Covid-19 Lockdown – what does this mean for children living in two households?


Many separated families are facing difficult and challenging decisions in light of the ’lockdown’ measures imposed by the UK government on 23 March. Sadly, many parents are having to strike a difficult balance between following government guidelines on staying at home, self-isolation and social distancing on the one hand and ensuring their children’s best interests are protected and existing Child Arrangements Orders are respected on the other.

The government guidance issued on 23 March 2020 (the ‘Stay at Home rules’) includes an exception to the mandatory Stay at Home rules to enable those children who live in different households to move between their parents’ homes. However, parents will still need to consider the spirit of this guidance and other public health measures when deciding whether it is safe and reasonable to allow contact to still take place. This inevitably raises challenges for many separated families, in particularthose families in which there may already be hostility between parents. In such situations, decisions about how best to comply with lockdown measures could lead to conflict.

Mr. Justice Macfarlane helpfully issued a statement on 24 March 2020 setting out further guidance for separated families and compliance with Child Arrangements Orders in light of the exception for moving children under the ages of 18 between parents’ homes.

He warned that despite the exception “whether a child is to move between parental homes is for the child’s parents to make after a sensible assessment of the circumstances, including the child’s present health, risk of infection and the presence of any recognised vulnerable individuals in one household or the other”. The appropriate and safe decision will vary from family to family depending on the health and circumstances of the children and other  members of the household.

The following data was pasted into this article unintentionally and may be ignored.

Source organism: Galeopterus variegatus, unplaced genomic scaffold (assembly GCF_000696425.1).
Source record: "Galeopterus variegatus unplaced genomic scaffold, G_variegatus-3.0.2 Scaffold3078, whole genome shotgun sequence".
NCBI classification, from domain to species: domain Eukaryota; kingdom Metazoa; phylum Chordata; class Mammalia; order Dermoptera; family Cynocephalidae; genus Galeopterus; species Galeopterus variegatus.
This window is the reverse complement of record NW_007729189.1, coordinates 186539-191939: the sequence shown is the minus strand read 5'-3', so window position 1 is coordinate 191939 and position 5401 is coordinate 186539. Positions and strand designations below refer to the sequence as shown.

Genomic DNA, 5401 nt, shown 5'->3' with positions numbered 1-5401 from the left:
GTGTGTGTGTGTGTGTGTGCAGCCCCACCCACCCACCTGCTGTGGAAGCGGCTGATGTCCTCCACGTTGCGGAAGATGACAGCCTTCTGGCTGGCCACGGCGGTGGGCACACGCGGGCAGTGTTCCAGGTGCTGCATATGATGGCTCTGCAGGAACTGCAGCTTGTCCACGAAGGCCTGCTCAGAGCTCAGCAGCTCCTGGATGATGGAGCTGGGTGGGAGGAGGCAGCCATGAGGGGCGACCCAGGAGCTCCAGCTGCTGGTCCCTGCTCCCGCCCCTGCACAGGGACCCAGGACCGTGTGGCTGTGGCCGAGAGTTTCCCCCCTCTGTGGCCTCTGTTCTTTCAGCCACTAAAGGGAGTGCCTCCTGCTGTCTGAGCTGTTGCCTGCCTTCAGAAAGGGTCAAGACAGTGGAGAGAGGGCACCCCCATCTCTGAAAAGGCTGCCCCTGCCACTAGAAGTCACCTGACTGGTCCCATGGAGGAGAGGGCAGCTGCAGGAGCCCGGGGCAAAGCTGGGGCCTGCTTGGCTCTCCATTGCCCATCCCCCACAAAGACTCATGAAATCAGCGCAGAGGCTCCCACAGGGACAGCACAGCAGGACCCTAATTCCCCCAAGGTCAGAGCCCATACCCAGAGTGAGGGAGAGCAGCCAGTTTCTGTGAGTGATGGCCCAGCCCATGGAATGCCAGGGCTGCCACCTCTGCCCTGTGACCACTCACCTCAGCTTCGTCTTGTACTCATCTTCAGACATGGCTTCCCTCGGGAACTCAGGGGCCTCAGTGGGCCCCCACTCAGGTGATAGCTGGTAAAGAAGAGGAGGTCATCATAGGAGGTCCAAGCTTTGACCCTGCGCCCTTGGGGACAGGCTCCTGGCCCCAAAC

Mr. Justice Macfarlane further calls for parents to ensure there is an open dialogue and communication between parents, urging them to co-operate in making sensible and reasonable decisions about how child arrangements should be best facilitated. He urges parents to consider agreeing a variation to the child arrangements where this is necessitated and recording that agreement either by email, text message or in a note.

If the parents cannot agree and one parent makes a decision to suspend a child arrangements order for fear it would not be safe to allow the existing arrangements to continue, then ultimately if that decision is challenged by the other parent, the court will have to consider whether that parent’s actions were sensible and reasonable in the circumstances.

Mr. Justice Macfarlane makes it abundantly clear that where direct child arrangements cannot be facilitated, then all other efforts to facilitate indirect contact should be made to include Facetime, WhatsApp, Skype, and Zoom as regularly as possible.

The key message is that “where the Covid 19 restrictions causes the letter of a court order to be varied, the spirit of the order should be delivered by making safe and alternative arrangements for the child”. It should be borne in mind however that this is general advice only and the appropriate decision will depend on the specific circumstances of the family and expert advice on this matter may well have to be sought.

If you require advice or information on any aspect of Family Law please contact our lawyers - Mitali Zakaria, Somia Siddiq, Alexandra Wilks and Priyanka Chakravarty.

Please note that given that the ongoing situation relating to Covid 19 is changing rapidly, we  are monitoring the information contained in this article and will review whether it needs to be updated if further guidelines are issued by the government in relation to Public Health Advice.

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